Under cross-examination from loyalist Jamie Bryson, libel lawyer Paul Tweed refuses to name five Nama case clients

A prominent lawyer has refused to say whether he was acting for former DUP leader Peter Robinson when he attempted to keep corruption allegations by the loyalist Jamie Bryson from being heard in public at a Stormont committee.

Tuesday, 2nd March 2021, 5:40 pm
Loyalist Jamie Bryson, right, cross-examined libel lawyer Paul Tweed, left, today in court

Paul Tweed, a solicitor who specialises in defamation and has represented a host of celebrity clients, today found himself being cross-examined by Mr Bryson during a preliminary investigation hearing at Downpatrick Magistrates Court.

Mr Bryson is charged along with two republicans – former MLA Daithi McKay from Loughan Road, Dunamanagh, and Sinn Féin member Thomas O’Hara from Lisnahunshin Road, Cullybackey - with conspiracy to commit misconduct in a public office.

All three deny the charges and sought a preliminary investigation, which began on Monday, to have the case thrown out before trial.

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The case relates to allegations of corruption around the sale of Nama’s £1.1 billion Northern Ireland property portfolio and centres on a 2015 Stormont committee hearing when Mr Bryson alleged – using Assembly privilege, meaning that he could not be sued for libel – that Peter Robinson stood to benefit from the £7m moved to an offshore bank account as part of the deal.

Mr Robinson immediately rebutted the allegation that the money was earmarked for five individuals, of whom he was one, saying he was never offered “a single penny”.

It subsequently emerged that there had been prior contact between the loyalist and Mr McKay, the Sinn Féin chairman of the Stormont committee where he made the claims.

Today Mr Bryson, who is representing himself, questioned Mr Tweed about the lawyer’s attempts on behalf of five unnamed clients to prevent his allegations from being heard publicly at the committee.

Mr Bryson asked the lawyer if he had written to the Stormont committee “seeking to have my evidence concealed from the public; isn’t that correct?”

Mr Tweed replied; “That’s correct. I mean, this is a matter of public record.” He later said that they did not want the allegations suppressed, but brought to a more appropriate forum such as a court.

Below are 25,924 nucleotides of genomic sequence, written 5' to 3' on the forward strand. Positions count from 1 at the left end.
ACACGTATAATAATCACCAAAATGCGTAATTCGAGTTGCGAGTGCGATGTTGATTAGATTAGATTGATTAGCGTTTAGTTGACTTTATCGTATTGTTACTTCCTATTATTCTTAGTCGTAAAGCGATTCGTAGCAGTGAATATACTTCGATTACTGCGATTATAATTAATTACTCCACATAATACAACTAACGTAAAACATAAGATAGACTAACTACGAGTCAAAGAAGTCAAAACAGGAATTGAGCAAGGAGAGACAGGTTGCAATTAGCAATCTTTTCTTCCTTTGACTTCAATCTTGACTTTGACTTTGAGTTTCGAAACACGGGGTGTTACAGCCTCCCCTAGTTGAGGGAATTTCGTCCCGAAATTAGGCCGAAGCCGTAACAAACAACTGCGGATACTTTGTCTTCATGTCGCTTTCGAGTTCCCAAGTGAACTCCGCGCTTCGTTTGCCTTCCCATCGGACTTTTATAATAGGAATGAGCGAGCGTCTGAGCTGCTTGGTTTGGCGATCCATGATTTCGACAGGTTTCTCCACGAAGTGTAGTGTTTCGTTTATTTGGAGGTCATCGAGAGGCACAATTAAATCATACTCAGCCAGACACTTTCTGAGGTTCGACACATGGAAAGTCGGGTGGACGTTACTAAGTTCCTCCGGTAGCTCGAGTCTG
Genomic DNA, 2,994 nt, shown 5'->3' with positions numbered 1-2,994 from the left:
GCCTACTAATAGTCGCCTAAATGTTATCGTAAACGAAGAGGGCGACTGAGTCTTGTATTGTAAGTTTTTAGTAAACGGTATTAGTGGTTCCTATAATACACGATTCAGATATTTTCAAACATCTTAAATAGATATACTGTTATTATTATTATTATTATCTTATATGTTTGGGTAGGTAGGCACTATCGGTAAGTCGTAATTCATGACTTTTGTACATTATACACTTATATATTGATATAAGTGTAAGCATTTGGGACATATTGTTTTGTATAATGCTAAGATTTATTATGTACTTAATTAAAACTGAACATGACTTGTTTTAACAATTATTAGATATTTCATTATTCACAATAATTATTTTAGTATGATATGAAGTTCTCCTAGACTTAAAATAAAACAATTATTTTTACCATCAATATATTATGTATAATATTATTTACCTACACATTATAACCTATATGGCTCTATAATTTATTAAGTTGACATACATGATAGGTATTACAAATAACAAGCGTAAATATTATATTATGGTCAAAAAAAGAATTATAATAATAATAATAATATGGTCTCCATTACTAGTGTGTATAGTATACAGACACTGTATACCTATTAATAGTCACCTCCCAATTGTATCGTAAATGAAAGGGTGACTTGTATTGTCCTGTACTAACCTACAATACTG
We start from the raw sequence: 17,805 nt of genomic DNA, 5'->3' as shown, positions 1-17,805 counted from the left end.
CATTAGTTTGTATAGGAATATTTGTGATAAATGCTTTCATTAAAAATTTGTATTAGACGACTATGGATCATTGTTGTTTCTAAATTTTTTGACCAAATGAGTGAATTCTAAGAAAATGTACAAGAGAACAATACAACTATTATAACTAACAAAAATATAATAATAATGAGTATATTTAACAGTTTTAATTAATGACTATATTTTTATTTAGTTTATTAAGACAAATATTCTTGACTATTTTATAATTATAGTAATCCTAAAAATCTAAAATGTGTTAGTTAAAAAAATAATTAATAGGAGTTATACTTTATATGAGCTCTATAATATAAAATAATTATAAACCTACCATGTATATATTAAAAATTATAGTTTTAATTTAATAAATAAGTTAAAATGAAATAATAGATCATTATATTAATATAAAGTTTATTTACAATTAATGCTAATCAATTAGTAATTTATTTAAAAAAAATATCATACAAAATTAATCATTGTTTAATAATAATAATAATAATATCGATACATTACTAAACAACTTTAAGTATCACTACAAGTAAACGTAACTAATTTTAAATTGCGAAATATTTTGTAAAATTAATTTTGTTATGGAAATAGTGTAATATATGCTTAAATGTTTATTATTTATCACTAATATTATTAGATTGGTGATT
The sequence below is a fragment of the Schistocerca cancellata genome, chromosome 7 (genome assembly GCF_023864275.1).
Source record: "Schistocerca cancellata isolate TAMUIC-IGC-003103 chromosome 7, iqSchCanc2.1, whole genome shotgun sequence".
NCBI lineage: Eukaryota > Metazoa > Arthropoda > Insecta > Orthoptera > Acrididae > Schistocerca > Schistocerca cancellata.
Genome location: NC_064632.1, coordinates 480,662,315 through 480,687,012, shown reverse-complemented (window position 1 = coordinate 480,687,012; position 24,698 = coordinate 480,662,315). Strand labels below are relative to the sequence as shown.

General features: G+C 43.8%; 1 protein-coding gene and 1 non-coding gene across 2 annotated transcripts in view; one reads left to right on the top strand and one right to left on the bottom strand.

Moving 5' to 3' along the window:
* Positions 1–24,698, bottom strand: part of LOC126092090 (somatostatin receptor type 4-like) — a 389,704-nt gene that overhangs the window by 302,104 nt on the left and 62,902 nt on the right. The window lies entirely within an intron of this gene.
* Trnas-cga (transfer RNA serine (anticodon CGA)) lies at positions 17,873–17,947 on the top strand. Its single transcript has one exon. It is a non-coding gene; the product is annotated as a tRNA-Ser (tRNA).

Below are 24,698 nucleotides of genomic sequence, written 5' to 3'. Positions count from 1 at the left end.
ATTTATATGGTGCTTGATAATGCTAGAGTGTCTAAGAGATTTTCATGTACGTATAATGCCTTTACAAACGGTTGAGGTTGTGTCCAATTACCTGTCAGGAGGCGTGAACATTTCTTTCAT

Arguing that the charges which he faces require evidence of “public harm”, Mr Bryson pressed the lawyer to set out what harm had been caused by his evidence. Mr Tweed replied: “I am not prepared to go into evidence that relates to solicitor-client confidentiality.”

Pressed by Mr Bryson to name the individuals on whose behalf he had acted, Mr Tweed said he would not do so because it was privileged.

However, district judge Mark McGarrity interjected to question whether he could claim privilege over his clients’ names. After legal discussion and a brief adjournment, the judge said he could not claim legal privilege and Mr Tweed said he was then prepared to name them.

The judge then said: “I am not directing you to do that...I suppose you can assert privilege but it is a matter for me as to whether or not it exists and I don’t consider that in these circumstances it does presently exist.”

Mr Tweed then replied: “I am claiming privilege on the basis I think it unnecessary to name the clients...I have no authority from my clients to release their names but there is no sinister undertones that Mr Bryson appears to be suggesting here”.

Later, Mr Bryson said that Mr Tweed had acted for the then First Minister, Peter Robinson, in writing to Amazon to seek the removal from sale of his book about Nama.

He asked the lawyer: “Was Mr Peter Robinson one of the people who instructed you to write to the DFP committee to try and conceal my evidence?” Mr Tweed replied: “I am not commenting on that.”

Later, Mr Bryson questioned retired PSNI superintendent Kevin Geddes, who was the first investigating officer on the case after DUP chairman Lord Morrow made a criminal complaint in 2016.

The court was told that Lord Morrow alleged that Bryson’s evidence was used to “attack the name and reputation” of Mr Robinson. Mr Geddes said that he had gone to the then Assembly commissioner for standards, Douglas Bain, for advice on whether Assembly procedures had been subverted.

Ultimately, he said that the police had taken their evidence to the PPS which had decided that a criminal prosecution should be brought.

Mr Bryson put it to him that he was saying the public harm was not caused to Mr Robinson, but was caused by a breach of Assembly procedural rules. Mr Geddes replied: “It’s all the same thing.”

Prosecution barrister Toby Hedworth QC asked Judge McGarrity if he would consider placing reporting restrictions on the hearings. However, the judge declined to do so. The case continues tomorrow.

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